When you have a website or a network, it’s helpful to be aware of any issues as soon as they occur. There are open source and freeware server/network monitoring tools that will supervise your infrastructure for any issues that may arise. These tools are meant to aid you in avoiding being taken offline and evaluating if your resource needs has outgrown your infrastructure.
In this article, we review our top 10 server/network monitoring tools. You will see a variety of server applications here so that you might find the tool (or tools) for your needs.
Monit not only monitors your server, but also attempts to remedy problems by taking predefined actions for certain situations. For example, if your database server crashes, Monit can automatically restart the service if this is the action that you want to take (hint: it usually is).
If you have more than one server that you need to monitor, then you can use M/Monit- an extended version of Monit that provides a simple way to monitor multiple machines.
There’s also an iPhone app available for M/Monit to help you conveniently check on your network without lugging around a laptop around.
When you have a cluster of machines, it’s difficult to see how the whole cluster is doing all at once. Ganglia, instead, presents an overview of the whole cluster. This is a great tool to have set up when you’re working with a server cluster; with that said, it may be overkill for single-machine set-ups.
Munin monitors and graphs system performance metrics. It can automatically produce daily/weekly/monthly/yearly performance graphs and reports of many important metrics. It comes with the ability to monitor core system resources, such as memory, disk space, CPU usage, server applications such as MySQL, Apache, and Squid.
One of Munin’s greatest strengths is how simple it is to extend. With just a few lines of code, you can write a plugin to monitor almost anything. Being so easy to extend means that Munin is also a good choice for graphing things unrelated to server performance, such as the number of user signups or website popularity.
Cacti is similar to Munin in many ways. What is makes Cacti different though–and where it stands out in relation to Munin–is that it allows you to resize your graphs and view data for an arbitrary range. Whereas Munin has fixed daily, weekly, monthly and yearly graphs (unless you write a custom extension), Cacti lets you view your data however you want to: last 2 hours, last 4 days, last 6 months, out of the box. You can even visually select and zoom into regions on your graphs.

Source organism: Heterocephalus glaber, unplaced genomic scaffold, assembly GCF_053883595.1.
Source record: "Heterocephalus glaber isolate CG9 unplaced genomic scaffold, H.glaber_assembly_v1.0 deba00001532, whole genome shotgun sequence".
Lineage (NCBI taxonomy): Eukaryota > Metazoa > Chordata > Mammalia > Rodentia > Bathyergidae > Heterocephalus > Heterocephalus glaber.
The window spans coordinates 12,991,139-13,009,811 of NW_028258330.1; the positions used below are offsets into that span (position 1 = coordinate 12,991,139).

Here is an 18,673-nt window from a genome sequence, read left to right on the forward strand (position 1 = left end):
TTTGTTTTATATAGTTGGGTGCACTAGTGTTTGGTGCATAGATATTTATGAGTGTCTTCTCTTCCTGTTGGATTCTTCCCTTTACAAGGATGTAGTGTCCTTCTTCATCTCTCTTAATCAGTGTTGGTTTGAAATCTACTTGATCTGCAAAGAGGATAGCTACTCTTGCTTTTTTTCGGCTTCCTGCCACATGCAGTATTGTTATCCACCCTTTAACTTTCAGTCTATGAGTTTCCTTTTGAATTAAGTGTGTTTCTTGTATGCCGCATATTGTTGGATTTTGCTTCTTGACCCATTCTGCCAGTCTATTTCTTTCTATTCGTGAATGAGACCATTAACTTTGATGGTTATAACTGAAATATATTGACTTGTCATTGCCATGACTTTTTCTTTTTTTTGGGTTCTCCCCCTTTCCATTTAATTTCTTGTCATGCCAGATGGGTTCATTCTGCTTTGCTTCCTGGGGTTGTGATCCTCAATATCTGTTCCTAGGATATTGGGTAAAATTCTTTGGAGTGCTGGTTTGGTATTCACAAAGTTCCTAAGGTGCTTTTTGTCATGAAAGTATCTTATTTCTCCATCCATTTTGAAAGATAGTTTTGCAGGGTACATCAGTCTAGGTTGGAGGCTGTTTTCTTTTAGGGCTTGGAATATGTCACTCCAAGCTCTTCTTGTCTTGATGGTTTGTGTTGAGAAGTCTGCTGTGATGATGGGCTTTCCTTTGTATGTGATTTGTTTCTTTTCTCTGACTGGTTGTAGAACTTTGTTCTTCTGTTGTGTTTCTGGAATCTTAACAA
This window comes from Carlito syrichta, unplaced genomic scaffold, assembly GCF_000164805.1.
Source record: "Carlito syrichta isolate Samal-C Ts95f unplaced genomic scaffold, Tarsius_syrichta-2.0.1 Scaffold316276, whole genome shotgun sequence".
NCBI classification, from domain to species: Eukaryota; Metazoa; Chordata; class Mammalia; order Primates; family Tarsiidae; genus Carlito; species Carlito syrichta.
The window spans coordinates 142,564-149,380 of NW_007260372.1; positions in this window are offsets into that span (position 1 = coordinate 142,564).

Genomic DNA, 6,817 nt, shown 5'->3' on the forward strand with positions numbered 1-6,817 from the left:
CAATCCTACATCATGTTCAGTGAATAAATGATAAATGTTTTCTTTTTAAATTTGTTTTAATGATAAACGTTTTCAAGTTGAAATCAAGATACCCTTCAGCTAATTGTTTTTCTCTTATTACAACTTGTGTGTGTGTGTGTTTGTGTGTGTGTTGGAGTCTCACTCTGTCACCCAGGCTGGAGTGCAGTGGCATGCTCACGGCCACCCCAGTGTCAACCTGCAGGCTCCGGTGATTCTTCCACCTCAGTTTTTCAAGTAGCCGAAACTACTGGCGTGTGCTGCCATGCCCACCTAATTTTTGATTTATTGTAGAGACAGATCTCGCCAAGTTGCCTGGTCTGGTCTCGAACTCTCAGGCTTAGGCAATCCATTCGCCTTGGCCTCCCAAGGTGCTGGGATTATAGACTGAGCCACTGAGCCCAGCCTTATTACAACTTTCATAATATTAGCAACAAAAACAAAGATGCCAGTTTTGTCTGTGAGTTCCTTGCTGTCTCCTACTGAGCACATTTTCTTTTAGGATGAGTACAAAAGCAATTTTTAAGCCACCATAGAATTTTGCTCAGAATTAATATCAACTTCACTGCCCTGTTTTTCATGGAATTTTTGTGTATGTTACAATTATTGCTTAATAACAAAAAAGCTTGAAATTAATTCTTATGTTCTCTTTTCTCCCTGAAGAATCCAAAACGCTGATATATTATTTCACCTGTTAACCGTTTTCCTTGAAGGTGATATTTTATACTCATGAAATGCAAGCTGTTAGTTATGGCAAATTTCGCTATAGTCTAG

Nagios is "the industry standard in IT infrastructure monitoring,"–well, at least that’s what it says on their website. Nagios can be complicated to install and configure, but its wealth of features are unmatched by any tool out in the market and is geared for the experienced IT network administrator. Nagios supports monitoring of multiple hosts and can send out alerts via email, pager (if you still use this ancient technology) or SMS/text messaging. Like Monit, it can also be configured to automatically respond to problems.
Zabbix is a feature-packed monitoring tool. It has great visualization support including user-defined views, zooming, and mapping. It can send out alerts via email, SMS or instant message. It also provides audible alerts, which can be useful when you’re physically near the monitoring machine.
Observium is geared towards Linux, BSD and Cisco networks. It supports auto discovery of your network infrastructure, finding the networks that you’re likely interested in monitoring; this feature can be compared to how your Wi-Fi software automatically finds signals in range that you can jack into. Observium provides detailed graphs, and can be set up alongside Nagios to provide alerts. It also integrates well with Collectd (featured below) for a more robust interface.
Zenoss is an open source version of the commercial server monitoring tool Zenoss Enterprise, written entirely in Python. It supports the Nagios plugin format, so many existing Nagios plugins can be used in Zenoss. One of the main highlights of Zenoss is its powerful yet simple to use user interface.
Collectd is similar to Munin and Cacti in that it focuses on graphing system metrics. Where it excels in is that it is designed specifically for performance and portability; this ultimately means it’s great on rugged systems, low-end systems, and embedded systems. Being designed for performance and low-system resource use means that Collectd can gather data every 10 seconds without interfering with your server processes, providing extremely high-resolution statistics. You can write extensions for it in C, Perl or Java.
Argus focuses on the monitoring of network services, and supports IPv4 and IPv6. It has a nice alert escalation procedure: after sending out an alert and the problem still isn’t resolved within a fixed amount of time (because the systems admin is at home enjoying his sleep), another alert will be sent out to someone else.
What do you use?
Do you have experiences with any of the tools above? Do you use something else? Join our discussion in the comments.
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